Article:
Shorter on top then brushed forward into a ducktail quiff at the hairline, this is a great entry point into faux hawk hairstyles.
Keeping the hair super short on the back and sides, the fade is clippered to zero round the neckline to accentuate the length on top.
Faux hawk fade with curved line design
Creating volume from the crown this faux hawk has been blow dried forward using fingers and a strong hold pomade to create texture and definition without the length flopping or falling flat.
Using a curved line design to separate the hair on top with the skin fade at the back and sides, it’s a striking effect that gives the look a crisp, contemporary finish.
The closest you can get to the traditional mohawk, this textured fohawk will instantly create an impact.
Rather than shaving high up the sides, the hair is kept neat with a subtle low taper fade ensuring all the focus stays on the beachy, mussed up quiff.
Salt sprays and wax will help keep the hair in place while adding to the ‘just woke up like this’ essence.
Thick faux hawk
Keeping the fade high at the temples, all focus here is directed to the hair on top. With thick hair like this you want to keep the length shorter as it’s not only easier to style but also won’t flop under the weight.
Rub a matte paste or clay into your fingers and work into shape, creating definition and texture as you go. Finish with a blast of hairspray to secure the style.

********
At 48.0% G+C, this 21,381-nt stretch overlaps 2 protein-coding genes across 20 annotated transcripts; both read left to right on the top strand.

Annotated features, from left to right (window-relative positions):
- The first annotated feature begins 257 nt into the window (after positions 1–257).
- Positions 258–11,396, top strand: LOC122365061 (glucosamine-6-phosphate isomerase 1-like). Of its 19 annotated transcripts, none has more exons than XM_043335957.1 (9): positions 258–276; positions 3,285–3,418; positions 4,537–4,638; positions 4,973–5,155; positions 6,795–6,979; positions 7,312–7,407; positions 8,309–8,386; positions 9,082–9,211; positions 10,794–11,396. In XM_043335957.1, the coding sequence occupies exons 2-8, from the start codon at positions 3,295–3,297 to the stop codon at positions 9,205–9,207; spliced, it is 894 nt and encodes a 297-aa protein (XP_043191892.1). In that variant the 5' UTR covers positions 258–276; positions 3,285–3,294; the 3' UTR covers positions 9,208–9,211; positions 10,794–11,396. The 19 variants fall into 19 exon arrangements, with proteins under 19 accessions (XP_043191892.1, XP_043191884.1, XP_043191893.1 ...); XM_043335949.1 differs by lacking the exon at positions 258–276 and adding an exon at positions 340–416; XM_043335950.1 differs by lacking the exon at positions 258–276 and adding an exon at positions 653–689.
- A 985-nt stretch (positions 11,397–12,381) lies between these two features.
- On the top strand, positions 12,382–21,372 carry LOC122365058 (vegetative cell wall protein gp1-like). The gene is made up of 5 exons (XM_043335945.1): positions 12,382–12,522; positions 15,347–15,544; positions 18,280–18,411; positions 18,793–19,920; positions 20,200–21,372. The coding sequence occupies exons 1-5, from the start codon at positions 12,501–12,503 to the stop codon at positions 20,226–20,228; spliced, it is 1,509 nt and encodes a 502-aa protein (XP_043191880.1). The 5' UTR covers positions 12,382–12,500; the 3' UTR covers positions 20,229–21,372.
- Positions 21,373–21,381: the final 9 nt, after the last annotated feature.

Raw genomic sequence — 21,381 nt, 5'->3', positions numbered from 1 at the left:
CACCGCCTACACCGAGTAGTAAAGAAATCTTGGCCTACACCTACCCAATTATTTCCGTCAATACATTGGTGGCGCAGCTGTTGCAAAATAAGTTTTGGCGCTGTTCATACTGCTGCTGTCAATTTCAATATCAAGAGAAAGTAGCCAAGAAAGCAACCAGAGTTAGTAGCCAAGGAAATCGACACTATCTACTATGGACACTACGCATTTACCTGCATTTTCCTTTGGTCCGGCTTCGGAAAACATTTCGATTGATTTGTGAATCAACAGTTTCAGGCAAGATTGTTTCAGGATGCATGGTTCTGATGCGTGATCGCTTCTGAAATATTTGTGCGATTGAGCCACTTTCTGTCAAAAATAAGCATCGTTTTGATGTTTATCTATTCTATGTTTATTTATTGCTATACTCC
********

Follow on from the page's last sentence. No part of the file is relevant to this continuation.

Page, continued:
Step cut faux hawk
With no parting line and all focus falling to the top half of the head, the hair is step cut around the temples then falls into a clean shaven finish with no graduation or fade.
Higher maintenance than some of the other options, it’s a smart style that especially suits dark, thick hair.
Fohawk fade with hard line
Not only does the grey hair colour give this cut some extra edge, the hard line design with short skin fade and neatly shaped beard makes this a distinctive and bold faux hawk fade.
One to go for if you’re feeling creative or like to stand out.
Short faux hawk haircut
A high skin fade that starts lower at the back and shorter length on top dumbs down the drama on this style, making it ideal if you want to give the faux hawk a go but have certain remits to fill.
Work appropriate/in-law approved, it’s a smart yet contemporary cut that’s easily styled with a matte clay or paste.
Brushed up faux hawk haircut
Showing how you can wear a longer faux hawk but keep it looking neater than a mussed-up version, the hair is finger-tousled forward and pushed up into a quiff at the front.